READ MORE →

‘The Nature of Code’ Book Illustrates Coding Design Secrets – And Power of Self-Publishing

In traditional visual arts, some knowledge of color theory and form is essential to being expressive. From there, you move on to tricks of shading and perspective. These shared understandings allow even radical experimentation: the likes of Picasso, Dalí, and even Pollock played with their classical inspirations and training. Creative programmers have a bag full of tricks that underly a lot of the flashier, cooler effects in their work. These can, in turn, be a window into understanding foundations of math and geometry. (I imagine how much better I would have been at progressing later in mathematics had I been …

READ MORE →

'The Nature of Code' Book Illustrates Coding Design Secrets – And Power of Self-Publishing

In traditional visual arts, some knowledge of color theory and form is essential to being expressive. From there, you move on to tricks of shading and perspective. These shared understandings allow even radical experimentation: the likes of Picasso, Dalí, and even Pollock played with their classical inspirations and training. Creative programmers have a bag full of tricks that underly a lot of the flashier, cooler effects in their work. These can, in turn, be a window into understanding foundations of math and geometry. (I imagine how much better I would have been at progressing later in mathematics had I been …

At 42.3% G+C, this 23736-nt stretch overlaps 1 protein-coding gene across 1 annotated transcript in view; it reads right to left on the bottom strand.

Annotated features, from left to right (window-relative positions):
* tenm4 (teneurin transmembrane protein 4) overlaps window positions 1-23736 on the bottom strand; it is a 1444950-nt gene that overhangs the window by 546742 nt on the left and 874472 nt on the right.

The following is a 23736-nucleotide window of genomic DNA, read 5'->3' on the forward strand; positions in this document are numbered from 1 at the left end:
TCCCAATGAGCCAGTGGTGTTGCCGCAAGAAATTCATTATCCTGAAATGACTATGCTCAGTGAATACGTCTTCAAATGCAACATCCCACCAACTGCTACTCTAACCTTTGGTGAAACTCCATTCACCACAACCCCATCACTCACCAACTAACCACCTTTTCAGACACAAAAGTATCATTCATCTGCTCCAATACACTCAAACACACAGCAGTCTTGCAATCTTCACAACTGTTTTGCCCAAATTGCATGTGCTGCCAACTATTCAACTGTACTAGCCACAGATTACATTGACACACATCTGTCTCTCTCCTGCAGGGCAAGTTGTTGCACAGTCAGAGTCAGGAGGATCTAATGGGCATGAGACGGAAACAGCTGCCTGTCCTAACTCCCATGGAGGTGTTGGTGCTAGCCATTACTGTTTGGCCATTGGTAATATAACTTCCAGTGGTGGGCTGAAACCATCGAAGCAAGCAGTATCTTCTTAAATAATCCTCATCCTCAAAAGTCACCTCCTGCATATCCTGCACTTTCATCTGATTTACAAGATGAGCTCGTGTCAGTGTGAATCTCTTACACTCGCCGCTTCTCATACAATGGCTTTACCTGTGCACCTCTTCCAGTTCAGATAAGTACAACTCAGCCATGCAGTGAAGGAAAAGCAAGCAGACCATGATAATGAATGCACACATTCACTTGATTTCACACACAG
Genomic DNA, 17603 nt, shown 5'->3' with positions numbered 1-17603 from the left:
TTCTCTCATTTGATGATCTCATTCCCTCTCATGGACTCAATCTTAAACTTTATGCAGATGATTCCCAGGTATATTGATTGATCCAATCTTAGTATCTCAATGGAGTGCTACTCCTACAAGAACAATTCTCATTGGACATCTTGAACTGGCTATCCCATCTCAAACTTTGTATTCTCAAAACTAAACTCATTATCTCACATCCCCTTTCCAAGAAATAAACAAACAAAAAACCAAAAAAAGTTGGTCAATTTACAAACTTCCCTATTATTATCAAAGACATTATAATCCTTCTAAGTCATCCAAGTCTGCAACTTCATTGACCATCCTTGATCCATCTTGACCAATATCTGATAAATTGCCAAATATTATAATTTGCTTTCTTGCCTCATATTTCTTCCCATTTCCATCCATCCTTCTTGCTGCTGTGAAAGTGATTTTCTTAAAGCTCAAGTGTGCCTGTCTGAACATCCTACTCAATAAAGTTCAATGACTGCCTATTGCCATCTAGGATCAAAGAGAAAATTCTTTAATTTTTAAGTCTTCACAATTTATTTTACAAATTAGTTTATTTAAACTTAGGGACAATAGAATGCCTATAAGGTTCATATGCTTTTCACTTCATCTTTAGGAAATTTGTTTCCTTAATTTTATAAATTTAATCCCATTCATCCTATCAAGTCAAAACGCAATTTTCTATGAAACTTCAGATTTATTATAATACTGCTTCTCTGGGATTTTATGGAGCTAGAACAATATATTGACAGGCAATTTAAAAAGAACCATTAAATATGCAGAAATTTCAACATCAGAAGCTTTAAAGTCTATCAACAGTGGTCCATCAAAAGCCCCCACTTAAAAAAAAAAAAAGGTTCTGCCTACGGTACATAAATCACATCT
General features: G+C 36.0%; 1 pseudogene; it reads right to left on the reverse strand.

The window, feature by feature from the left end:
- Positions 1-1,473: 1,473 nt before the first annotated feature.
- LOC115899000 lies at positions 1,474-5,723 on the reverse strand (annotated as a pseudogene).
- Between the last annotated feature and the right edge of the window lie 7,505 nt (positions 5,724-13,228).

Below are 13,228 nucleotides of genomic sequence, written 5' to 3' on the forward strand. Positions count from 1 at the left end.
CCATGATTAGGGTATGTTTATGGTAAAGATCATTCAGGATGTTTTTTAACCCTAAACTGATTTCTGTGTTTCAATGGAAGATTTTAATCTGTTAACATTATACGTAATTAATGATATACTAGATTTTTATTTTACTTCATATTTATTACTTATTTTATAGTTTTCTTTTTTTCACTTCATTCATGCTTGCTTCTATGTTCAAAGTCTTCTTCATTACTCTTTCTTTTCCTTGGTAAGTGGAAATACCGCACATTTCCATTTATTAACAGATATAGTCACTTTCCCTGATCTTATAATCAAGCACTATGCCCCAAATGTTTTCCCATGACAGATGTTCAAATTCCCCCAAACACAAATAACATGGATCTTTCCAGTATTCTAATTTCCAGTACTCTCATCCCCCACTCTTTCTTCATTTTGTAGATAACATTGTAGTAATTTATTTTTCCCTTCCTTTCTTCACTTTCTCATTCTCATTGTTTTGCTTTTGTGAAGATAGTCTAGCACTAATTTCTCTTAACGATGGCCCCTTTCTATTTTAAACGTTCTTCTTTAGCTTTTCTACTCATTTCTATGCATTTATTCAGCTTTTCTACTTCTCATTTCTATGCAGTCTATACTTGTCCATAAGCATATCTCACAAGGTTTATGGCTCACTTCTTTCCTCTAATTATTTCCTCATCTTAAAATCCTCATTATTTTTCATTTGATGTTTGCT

READ MORE →

Selling and Promoting Music: When You Come to a Fork in the Road, Take It?

I believe it’s possible to be a responsible business, and to be a responsible consumer. When you’re the business lecturing your consumers on what they should be doing, well, that can produce an awkward situation. Let’s leave it at saying that a certain blog post stating obvious things has resulted in what can best be described as a kerfuffle, and, since you’ve heard it all before, it’s probably not worth repeating. Better than lecturing music lovers, then, is finding out better ways to reach them. I know plenty of artists and even people whose day job is running a label …

READ MORE →